# [ RadSafe ] Swabbing the Bonnet (hood)

Rees, Brian G brees at lanl.gov
Tue Aug 9 18:26:19 CDT 2011

```I run the vacuum to determine how long to run it to get a good count rate, but I like this idea too!
Brian Rees

----- Original Message -----
Sent: Tue Aug 09 16:42:50 2011
Subject: Re: [ RadSafe ] Swabbing the Bonnet (hood)

One of the most entertaining ways of calibrating a vacuum cleaner:

(1) set up intake with filter (such as paper napkin held over hose with
hose clamp, rubber bands, bungee cord, whatever)
(2) attach exhaust hose (usually you have to get if from some compatible
vacuum cleaner)
(3) make up a good bubble mixture of soap and water.
(4) rig a stand for the exhaust hose that hold the end a known distance
from something sharp (actually, anything will do, but sharp looks more
dramatic)
(5) dip end of exhaust hose in bubble mixture, quickly clamp into rig
(6) turn on vacuum cleaner.  Time how long it takes for the bubble to
expand to the point and pop
(7) calculate volume of bubble, assuming it is a sphere (it's always
better if you can assume something is a sphere).  Using the volume and
time, calculate flow rate in whatever units trip your trigger.
(8) don't run the vacuum too long, or the napkin is likely to fail.

If you can't have fun with this set up, you are just doing SCIENCE!
wrong.

-----Original Message-----
[mailto:radsafe-bounces at health.phys.iit.edu] On Behalf Of Rees, Brian G
Sent: Tuesday, August 09, 2011 3:22 PM
Subject: Re: [ RadSafe ] Swabbing the Bonnet (hood)

Along that line, I've run a vacuum cleaner with a napkin on the nozzle
for demos with school kids to collect Rn progeny and to do a half-life
graphing exercise.  Just do a "calibration" just before the demo to
determine how long to run the vacuum that day.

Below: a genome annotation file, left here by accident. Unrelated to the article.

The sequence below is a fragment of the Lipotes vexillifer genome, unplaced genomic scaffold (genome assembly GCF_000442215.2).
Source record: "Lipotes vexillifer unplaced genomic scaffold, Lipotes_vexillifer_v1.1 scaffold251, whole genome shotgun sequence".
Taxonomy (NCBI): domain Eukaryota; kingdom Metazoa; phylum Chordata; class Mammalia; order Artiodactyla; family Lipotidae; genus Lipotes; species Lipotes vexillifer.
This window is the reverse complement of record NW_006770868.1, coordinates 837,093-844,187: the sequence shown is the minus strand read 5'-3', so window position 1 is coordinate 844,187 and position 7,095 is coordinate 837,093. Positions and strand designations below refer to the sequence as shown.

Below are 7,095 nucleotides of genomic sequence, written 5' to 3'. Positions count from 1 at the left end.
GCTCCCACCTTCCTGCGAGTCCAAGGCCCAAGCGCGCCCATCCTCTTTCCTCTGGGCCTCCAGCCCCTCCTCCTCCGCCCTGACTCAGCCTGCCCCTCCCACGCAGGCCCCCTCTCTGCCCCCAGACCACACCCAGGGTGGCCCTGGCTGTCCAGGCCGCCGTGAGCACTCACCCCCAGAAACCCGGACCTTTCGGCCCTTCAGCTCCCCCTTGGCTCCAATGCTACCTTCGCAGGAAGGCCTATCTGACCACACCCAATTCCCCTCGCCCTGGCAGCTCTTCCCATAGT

Brian Rees

----- Original Message -----
To: The International Radiation Protection (Health Physics) MailingList
Sent: Tue Aug 09 14:26:21 2011
Subject: [ RadSafe ] Swabbing the Bonnet (hood)

Michael Cowie wrote:

>Why bother with the filters at all, you would have been better just
taking a swab of the bonnet (hood for the US contingent).......think

Hi, Michael.

Interesting you should write that, as I have sent some time thinking
with the idea of how to use cars for sampling in an event.

I like cars as a place to get deposition; certainly better than dirt or
vegetation.  If you pick the vehicle, you can have one that was blown
free of loose contamination prior to a known point in time (when it
parked).  The surface usually does not absorb contamination, so anything
that deposits is loose.  One of the things we've been playing with is
using a slightly sticky material as a collection medium.  I was
originally thinking post-it notes, but packing slip envelopes now seem a
better choice.  I personally like the windshield as a sampling site, as
it is less likely to ruin the paint job (and let's face it; if you are
seriously sampling for radioactive deposition, the owner of the vehicle
may already be stressed, and may not need much prompting to react
poorly).

A while ago a member of the public who sends me things that fan his
fears about Fukushima (notice the alliteration?  Who says scientists
can't be poets) sent me a link to someone talking about wiping mist off
his windshield and counting with a radiation meter, and it was "hot"
(this was in California in late July).  I tried the same thing here in
Washington, and also found the mist on my windshield to be well above
background.  However, unlike the people claiming that there was material
from Fukushima still falling in the US, I did a decay study, and in 5
hours it had decayed to almost background.  I concluded that all to
almost all (note the inclusion of an uncertainty term, even in a
qualitative description) of the activity was due to radon decay
products.

Anyway, I think that in the right circumstances useful information can
be had by using a car as a sampling site.
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